The Uruguayan Administrative Court of Claims –the equivalent of the Supreme Court of Justice for administrative matters – has sided with Ferrere’s client and overruled a decision from the Uruguayan Tax Authority (DGI, for its Spanish acronym) that assessed over US$ 14 million in unpaid taxes arising from an intercompany debt writing off.

Ferrere’s client was a company set up in Uruguay under a preferential tax regime. For several years, it conducted off shore trading activities. In 2003, it was decided that the trading business would be wound up. As part of the wind up, an affiliate company –incorporated outside of Uruguay- wrote off a several million dollar debt that the Uruguayan company had generated over the course of its trading business.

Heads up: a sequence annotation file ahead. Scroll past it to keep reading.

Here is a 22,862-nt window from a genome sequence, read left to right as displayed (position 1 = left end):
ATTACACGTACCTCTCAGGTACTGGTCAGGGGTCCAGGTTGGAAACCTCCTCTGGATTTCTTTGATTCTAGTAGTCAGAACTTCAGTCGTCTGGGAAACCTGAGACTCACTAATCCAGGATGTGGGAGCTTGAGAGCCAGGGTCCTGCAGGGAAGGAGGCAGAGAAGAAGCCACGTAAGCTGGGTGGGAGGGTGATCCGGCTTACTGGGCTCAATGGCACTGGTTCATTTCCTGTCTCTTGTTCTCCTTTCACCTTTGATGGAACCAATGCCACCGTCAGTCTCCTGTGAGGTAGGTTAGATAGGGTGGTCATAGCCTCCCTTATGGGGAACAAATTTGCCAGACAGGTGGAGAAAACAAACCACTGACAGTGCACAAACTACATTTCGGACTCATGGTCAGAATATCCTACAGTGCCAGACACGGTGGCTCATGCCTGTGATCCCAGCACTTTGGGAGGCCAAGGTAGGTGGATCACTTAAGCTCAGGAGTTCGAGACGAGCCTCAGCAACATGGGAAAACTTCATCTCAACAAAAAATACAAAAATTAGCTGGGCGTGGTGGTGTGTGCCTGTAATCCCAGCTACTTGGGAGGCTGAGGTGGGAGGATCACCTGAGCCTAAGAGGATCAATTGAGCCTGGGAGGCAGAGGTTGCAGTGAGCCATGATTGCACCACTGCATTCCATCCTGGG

The DGI claimed that the write – off caused the Uruguayan company to obtain a gain that was taxed in Uruguay and intended to collect the unpaid taxes, plus penalties and surcharges.

The company argued that because of its preferential tax status, the company only paid taxes on a notional basis unrelated to actual gains and that, in any case, under Uruguayan sourcing rules, this particular gain would be considered a foreign sourced gain and therefore not subject to Uruguayan Corporate income tax.

The ruling established that, regardless of whether the Uruguayan company was subject to a preferential tax status, it was right on its interpretation of sourcing rules. The Court stated that the gain derived from the debt write – off was tantamount to a donation and therefore source was determined by the location of the creditor, and not the debtor. In this case, as the creditor was a company incorporated outside of Uruguay, with no presence in the country, the source of the gain was foreign and thus not subject to taxation.

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